Book Review of Nalanda Dialogue Series – Volume 1 – Prolegomena to Intercultural Dialogue: Modern Engagement with Indian Knowledge Tradition (Reviewed by David Simone)

Binod Kumar Choudhary & Debajyoti Gangopadhyay, Editors. Nalanda Dialogue Series – Volume 1 – Prolegomena to Intercultural Dialogue: Modern Engagement with Indian Knowledge Tradition. Xvi + 273 pp., index. Nava Nalanda Mahavihara, 2022. ₹780 (paperback). The Nalanda Dialogue Series is Continue reading Book Review of Nalanda Dialogue Series – Volume 1 – Prolegomena to Intercultural Dialogue: Modern Engagement with Indian Knowledge Tradition (Reviewed by David Simone)

Vasubandhu’s Twenty Verses and Comparative Philosophy, Part Two

In Part One, I discussed Sonam Kachru’s criticisms (Kachru 2021) of some of my earlier work on Vasubandhu’s Twenty Verses (Mills 2017). I ended the previous post with a question: what if we were to listen carefully to Vasubandhu in Continue reading Vasubandhu’s Twenty Verses and Comparative Philosophy, Part Two

Vasubandhu’s Twenty Verses and Comparative Philosophy, Part One

In this duology of posts I’m going to respond to Sonam Kachru’s friendly criticism of my own work on Vasubandhu’s Twenty Verses (Vimśikākārikā). But instead of the usual academic practice of arguing against Kachru’s criticisms, I’m going to suggest that Continue reading Vasubandhu’s Twenty Verses and Comparative Philosophy, Part One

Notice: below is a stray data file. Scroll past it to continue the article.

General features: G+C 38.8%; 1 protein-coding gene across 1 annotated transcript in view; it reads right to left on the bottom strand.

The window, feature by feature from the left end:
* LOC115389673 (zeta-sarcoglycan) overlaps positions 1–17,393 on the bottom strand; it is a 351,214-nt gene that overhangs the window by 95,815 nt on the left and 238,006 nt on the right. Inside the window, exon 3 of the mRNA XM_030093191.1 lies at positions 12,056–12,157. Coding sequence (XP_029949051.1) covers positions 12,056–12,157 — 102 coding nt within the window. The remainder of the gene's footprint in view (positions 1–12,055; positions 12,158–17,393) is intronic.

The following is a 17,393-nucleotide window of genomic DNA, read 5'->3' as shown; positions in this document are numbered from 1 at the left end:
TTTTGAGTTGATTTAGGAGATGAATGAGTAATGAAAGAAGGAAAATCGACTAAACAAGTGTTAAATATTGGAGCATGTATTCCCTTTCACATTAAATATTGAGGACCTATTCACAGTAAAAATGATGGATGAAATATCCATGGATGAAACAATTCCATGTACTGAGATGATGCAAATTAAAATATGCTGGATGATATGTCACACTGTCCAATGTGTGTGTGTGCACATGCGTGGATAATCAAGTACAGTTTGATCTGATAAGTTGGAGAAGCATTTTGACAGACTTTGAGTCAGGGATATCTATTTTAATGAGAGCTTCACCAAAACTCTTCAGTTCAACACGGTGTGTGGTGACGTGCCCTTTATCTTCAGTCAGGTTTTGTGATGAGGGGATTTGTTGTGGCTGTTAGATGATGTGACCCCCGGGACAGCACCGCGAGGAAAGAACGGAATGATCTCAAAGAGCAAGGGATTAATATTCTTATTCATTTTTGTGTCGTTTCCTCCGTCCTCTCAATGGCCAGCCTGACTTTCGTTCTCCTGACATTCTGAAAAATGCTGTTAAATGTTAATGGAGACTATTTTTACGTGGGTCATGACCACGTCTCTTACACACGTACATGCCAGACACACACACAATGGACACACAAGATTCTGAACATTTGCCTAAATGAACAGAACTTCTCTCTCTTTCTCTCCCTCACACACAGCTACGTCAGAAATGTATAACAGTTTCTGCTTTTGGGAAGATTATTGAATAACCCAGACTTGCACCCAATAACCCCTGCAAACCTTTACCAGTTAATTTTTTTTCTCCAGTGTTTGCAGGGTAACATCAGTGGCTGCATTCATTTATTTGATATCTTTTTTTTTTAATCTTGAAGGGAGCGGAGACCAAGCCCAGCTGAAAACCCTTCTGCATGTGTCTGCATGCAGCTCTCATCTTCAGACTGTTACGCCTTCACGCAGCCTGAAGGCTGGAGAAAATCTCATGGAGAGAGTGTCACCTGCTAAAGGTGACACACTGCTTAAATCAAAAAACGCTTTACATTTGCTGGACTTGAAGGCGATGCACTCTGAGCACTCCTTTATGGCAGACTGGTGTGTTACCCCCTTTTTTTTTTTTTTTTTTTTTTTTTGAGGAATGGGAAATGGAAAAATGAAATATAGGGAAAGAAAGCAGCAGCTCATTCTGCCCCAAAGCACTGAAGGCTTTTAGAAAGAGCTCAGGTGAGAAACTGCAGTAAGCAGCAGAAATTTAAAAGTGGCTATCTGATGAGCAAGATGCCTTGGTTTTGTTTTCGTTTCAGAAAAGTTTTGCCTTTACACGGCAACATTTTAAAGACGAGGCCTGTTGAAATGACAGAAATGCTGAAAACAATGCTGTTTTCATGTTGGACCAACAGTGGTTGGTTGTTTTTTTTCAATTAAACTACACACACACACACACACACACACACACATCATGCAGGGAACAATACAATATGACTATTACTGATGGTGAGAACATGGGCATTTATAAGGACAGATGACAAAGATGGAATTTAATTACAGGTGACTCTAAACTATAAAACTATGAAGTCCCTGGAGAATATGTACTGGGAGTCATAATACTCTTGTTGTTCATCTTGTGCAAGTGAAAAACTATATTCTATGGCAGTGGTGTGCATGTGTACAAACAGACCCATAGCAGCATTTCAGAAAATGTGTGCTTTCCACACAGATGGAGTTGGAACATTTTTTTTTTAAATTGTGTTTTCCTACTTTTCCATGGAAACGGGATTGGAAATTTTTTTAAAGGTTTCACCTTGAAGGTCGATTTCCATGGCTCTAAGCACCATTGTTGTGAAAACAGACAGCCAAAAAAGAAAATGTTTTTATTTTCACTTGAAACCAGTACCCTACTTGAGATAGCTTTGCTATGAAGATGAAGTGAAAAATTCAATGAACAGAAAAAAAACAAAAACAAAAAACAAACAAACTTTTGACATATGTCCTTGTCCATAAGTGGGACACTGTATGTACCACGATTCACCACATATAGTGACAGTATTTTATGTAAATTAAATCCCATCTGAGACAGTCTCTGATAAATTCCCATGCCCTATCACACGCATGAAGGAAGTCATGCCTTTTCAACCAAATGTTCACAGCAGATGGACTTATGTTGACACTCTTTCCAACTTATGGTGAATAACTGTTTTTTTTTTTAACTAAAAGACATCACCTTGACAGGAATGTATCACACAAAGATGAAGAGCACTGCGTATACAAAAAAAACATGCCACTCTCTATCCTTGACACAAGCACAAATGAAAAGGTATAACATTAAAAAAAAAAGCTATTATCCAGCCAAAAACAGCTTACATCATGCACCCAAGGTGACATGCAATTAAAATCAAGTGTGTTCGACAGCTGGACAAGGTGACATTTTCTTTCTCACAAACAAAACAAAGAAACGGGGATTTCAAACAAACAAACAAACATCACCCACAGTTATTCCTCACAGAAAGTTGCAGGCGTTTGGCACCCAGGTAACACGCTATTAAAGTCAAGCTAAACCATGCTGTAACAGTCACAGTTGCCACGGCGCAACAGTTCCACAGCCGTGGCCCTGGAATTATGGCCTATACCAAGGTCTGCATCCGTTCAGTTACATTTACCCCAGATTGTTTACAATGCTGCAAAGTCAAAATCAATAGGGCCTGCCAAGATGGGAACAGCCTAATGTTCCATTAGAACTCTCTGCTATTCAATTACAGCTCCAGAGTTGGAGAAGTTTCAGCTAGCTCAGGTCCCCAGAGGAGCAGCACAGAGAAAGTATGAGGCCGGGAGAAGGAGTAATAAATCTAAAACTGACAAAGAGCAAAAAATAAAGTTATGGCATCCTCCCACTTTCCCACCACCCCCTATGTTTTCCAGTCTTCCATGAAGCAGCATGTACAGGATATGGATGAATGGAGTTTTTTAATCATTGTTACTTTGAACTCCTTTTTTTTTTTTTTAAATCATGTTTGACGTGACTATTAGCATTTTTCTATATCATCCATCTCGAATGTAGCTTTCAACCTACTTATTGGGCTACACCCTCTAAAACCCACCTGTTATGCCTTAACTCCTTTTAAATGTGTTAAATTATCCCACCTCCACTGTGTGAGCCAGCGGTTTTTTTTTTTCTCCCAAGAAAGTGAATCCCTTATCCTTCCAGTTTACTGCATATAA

Video debate: “Śāntideva: utilitarian or eudaimonist?”

This November, Charles Goodman and I had a wonderful debate at Princeton’s Center for Culture, Society and Religion, on the interpretation of Śāntideva’s ethics: Charles claims that Śāntideva is a utilitarian, I claim that he is a eudaimonist. You can Continue reading Video debate: “Śāntideva: utilitarian or eudaimonist?”

Who cares about phenomenological similarities?

I think one often learns the most about a philosopher from those points where her views change. With that in mind, I’d like to highlight a way I think my own thought has changed recently. Ten years ago on this Continue reading Who cares about phenomenological similarities?

Mystical experience across cultures

There are likely a number of religious-studies scholars who would cringe and groan at Roland Griffiths’s studies of drug-induced mystical experience. I haven’t gone into their literature in a while, but I think it would be easy for them to Continue reading Mystical experience across cultures

Naive referentialism and Indian philosophy. A Guest post by Johannes Bronkhorst

In a number of publications, I have had the audacity to propose an explanation for certain developments in the history Indian philosophy.1 A simple assumption made clear how and why Indian thinkers had adopted a number of at first sight Continue reading Naive referentialism and Indian philosophy. A Guest post by Johannes Bronkhorst